4) Dijon to Lyon again

Giles and James were in Geneva, I was in London and we had to meet up somewhere in the middle. The first plan was to cycle the Loire from Nantes, but Giles’ and James’ lack of foresight and competence nixed that – though only after I booked my tickets from London to Nantes. Cursing I changed my tickets to Dijon, which is at least a lot easier to get to by train. From Geneva.

But no matter, I was too excited to stay vexed for long. The reason you see dear reader was that I had bought a shiny new ride.


I know that on proper bike-tour blogs you list out every component of your rig plus all the gear, but this isn’t a proper bike-tour blog, at least not yet, so I’ll just say that it’s a Surly Cross Check, bought stock from brixtoncycles.co.uk/ and I moisten up just looking at it.

Day 1

I set off to Kings Cross station very early one Thursday morning in September and caught the train to Paris. I had been apprehensive at the idea of having to ride a loaded, unfamiliar bike with weird bar-end shifters across Paris, a city famous for hectic traffic and bad tempered natives. Then I had a brainwave, and clicked through the route about four times on Google Streetview.

This is a genuinely good lifehack. I confidently rode the (admittedly short) distance from the Gare du Nord to the Gare de Lyon like a local, grabbed a boozy lunch with my old friend Romain, jumped on the train to Dijon, met Giles and James in a bar, downed a couple of cold ones and hit the road.


Giles and I had already cycled from Dijon to Lyon but realised in retrospect that because we are idiots we had missed something which no self-respecting pisshead wine connoisseur should ever miss: the Route des Grandes Crus. It runs straight out of Dijon into the vines and winds through villages whose names alone provoke a semi: Marsanney, Gevrey Chambertin, Chambolle Musigny, Vosne-Romanee and Nuits St Georges, and that’s all within the first 20 km. Plus it’s beautiful. See for yourself.




Apero’clock saw us roll into Nuits St Georges where, after a drink or two – and well before nightfall – we set about looking for a place to sleep. When camping rough, always start looking for somewhere to crash before it gets dark and before you get drunk.

Just above the town was the best place we’ve ever found to sleep.




It had it all, close to town, sweet view, private, flat and shady. It made us very happy and excitable and as a result that evening we drank just exactly the right amount of Burgundy (which as it turns out is a lot) and James fell over.

The funny thing about James falling over (apart from the obvious) is that the next day at breakfast, examining some rather hefty bruising, he asked us whether he had twatted himself whilst pissed and both Giles and I replied no absolutely not, we’d definitely remember if you had done.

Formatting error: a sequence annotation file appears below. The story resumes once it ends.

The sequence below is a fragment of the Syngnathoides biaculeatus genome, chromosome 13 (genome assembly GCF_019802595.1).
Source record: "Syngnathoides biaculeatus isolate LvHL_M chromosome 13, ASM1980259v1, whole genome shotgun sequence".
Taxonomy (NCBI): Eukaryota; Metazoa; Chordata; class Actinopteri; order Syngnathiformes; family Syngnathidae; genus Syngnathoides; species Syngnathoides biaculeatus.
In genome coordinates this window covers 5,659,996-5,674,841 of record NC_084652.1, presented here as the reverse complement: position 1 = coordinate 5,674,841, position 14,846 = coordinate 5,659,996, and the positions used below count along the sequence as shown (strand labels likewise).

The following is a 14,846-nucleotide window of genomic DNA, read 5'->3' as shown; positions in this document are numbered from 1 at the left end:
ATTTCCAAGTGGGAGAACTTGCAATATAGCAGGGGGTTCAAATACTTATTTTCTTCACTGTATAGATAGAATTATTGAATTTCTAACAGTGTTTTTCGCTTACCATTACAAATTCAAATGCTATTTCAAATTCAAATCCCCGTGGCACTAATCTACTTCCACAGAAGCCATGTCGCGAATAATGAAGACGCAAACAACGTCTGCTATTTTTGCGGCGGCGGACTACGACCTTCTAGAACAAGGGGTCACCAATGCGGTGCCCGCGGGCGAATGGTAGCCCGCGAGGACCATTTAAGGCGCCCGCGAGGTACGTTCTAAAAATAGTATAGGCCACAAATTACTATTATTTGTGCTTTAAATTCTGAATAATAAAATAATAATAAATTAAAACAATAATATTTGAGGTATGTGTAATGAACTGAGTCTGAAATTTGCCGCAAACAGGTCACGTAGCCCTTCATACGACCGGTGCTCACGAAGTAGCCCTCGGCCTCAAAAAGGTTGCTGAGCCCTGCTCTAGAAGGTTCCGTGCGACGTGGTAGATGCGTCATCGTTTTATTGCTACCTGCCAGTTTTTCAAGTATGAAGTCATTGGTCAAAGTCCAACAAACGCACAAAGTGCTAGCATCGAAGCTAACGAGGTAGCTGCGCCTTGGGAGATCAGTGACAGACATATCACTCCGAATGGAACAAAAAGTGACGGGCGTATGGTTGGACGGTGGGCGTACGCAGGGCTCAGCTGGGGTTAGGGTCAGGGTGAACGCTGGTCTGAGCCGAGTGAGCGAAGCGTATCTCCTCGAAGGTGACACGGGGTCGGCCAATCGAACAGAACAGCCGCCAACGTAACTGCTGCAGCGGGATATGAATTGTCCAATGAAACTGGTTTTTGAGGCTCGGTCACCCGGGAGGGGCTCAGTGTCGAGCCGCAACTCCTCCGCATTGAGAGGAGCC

Several hours later we found these photos:





And the moral of this little story is? Always take pictures.

Day 2

Day 2 started early and badly: I woke up around 3 am with an excruciating headache, what I imagine a migraine must feel like, and the worst leg cramps I’ve ever experienced, all on top of a bastard hangover. I swallowed as many painkillers as I reckoned my liver could cope with and went back to sleep.

Next morning, I went to the pharmacy to ask what the hell that was all about and how could I make it not happen again. The pharmacist asked whether I’d been drinking isotonic drinks. When I said no he just gave me a look which said “Well do. You fucking idiot.” So now I do and nothing like that has happened since.

Isotonic drinks taste filthy, incidentally, because they’re essentially salt flavoured with all sorts of crap in an effort to get them to taste sweet. The only “flavour” I’ve ever tried which didn’t make me gag is tomato which embraces its saltiness and tastes like tomato flavoured crisps, but it’s very hard to find.

Anyway we finally roused ourselves, packed up and headed off to get breakfast and take a shit. That was my plan at any rate, but Giles had drunkenly locked his bike to James’ and mine, and now couldn’t find his keys.

After some time this became a big problem because by now I desperately, desperately needed to take a shit. Granted, I could have shat in a bush but we were right on the edge of town in a beautiful place where we had just slept and it felt wrong. By the time Giles found his fucking keys I was in a lot of pain. I needed a crap so badly that I couldn’t even sit on the saddle as we rode into town. Luckily the toilet in the local café was unoccupied, or things would have ended very badly one way or another.